University of Pennsylvania professor and National Geographic grantee Harold Dibble currently directs excavations at the cave of La Ferrrassie in Dordogne, France, and at the Grotte des Contrebandiers (Smugglers' Cave) in Morocco. A recent National Geographic Channel Naked Science episode, "World's Oldest Child," focused on his and his team's discovery of a roughly 108,000-year-old human fossil at the latter site. Harold pioneered the use of GIS and other spatial technology tools for the study of ancient humans and hominids, and he has co-authored more than a dozen books. He has conducted field research at the French Paleolithic sites of Combe-Capelle bas, Cagny-l’Epinette, Fontéchevade, Pech de l’Azé IV, and Roc de Marsal, and he was co-director of the Abydos Survey for Paleolithic Sites in the desert surrounding Abydos, Egypt. He is Curator-in-Charge of the European Archaeology Section and was formerly Deputy Director for Curatorial Affairs at the Penn Museum.
Paleoanthropologist Chris Stringer has worked at the Natural History Museum London since 1973, where he now leads research in Human Origins. He is also a Fellow of the Royal Society. Chris's early research was on the relationship of Neanderthals and early modern humans in Europe. Through his work on the "Recent African Origin" model for modern human origins, he now collaborates with archaeologists, dating specialists, and geneticists in attempting to reconstruct the evolution of modern humans globally. He has excavated at sites in Britain and abroad, and is currently leading the Ancient Human Occupation of Britain project in its third phase (AHOB3). He has published more than 250 scientific papers, and his recent books include Homo Britannicus: The Incredible Story of Human Life in Britain, The Complete World of Human Evolution (with Peter Andrews), and Lone Survivors.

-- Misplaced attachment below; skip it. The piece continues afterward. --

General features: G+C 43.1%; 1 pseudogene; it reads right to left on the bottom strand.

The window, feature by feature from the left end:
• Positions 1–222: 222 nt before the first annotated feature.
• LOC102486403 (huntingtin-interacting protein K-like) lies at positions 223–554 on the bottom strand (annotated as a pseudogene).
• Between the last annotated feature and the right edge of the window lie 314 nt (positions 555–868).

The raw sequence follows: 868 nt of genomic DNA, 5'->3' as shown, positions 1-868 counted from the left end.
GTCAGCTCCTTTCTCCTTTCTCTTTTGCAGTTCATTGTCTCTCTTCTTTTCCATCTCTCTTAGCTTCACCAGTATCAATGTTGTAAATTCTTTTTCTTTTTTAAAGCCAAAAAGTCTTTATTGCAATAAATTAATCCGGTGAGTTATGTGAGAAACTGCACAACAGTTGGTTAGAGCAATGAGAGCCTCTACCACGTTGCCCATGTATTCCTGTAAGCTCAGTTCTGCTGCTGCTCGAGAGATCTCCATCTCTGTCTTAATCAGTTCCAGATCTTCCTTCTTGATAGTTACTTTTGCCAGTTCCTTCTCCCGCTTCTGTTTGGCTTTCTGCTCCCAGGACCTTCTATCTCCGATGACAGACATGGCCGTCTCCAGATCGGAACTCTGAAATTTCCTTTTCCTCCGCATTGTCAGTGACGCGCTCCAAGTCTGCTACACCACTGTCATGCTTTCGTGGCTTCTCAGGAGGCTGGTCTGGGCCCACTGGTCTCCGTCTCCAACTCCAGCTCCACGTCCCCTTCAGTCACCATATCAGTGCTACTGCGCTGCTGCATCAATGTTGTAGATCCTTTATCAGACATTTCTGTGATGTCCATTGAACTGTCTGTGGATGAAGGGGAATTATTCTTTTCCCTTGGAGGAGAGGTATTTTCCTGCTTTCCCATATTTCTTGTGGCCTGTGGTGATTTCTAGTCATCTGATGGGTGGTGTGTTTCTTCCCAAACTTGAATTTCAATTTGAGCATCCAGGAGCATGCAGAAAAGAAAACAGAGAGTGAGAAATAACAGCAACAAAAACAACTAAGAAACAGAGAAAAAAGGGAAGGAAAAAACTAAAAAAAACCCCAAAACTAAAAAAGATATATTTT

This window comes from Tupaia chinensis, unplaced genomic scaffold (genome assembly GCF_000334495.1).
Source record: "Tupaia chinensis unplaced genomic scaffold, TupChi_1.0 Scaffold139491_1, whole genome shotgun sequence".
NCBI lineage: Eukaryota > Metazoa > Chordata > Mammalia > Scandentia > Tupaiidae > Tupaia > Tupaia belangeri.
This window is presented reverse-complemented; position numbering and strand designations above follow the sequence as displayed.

James (Jamie) Shreeve is Executive Editor for Science at National Geographic magazine. Before joining the Geographic staff in 2006, he was a freelance science writer and author specializing in human evolution and biology. His books include The Genome War; The Neandertal Enigma: Solving the Mystery of Modern Human Origins, named by Doris Lessing as “Book of the Year” in 1996; Lucy's Child: The Discovery of a Human Ancestor (with Donald Johanson), and Nature: The Other Earthlings, the companion volume to the public television series. Jamie received his B.A. in English from Brown University in 1973. A 1979 graduate of the Iowa Writers Workshop, he contributed fiction to various literary magazines before turning to science writing. From 1983 to 1985, he was Public Information Director at the Marine Biological Laboratory in Woods Hole, Massachusetts and founding director of the MBL Science Writing Fellowship Program. He has been awarded fellowships from the Alfred P. Sloan Foundation, the Alicia Patterson Foundation, and the Knight Foundation. He lives in Bellport, New York, and Washington, D.C.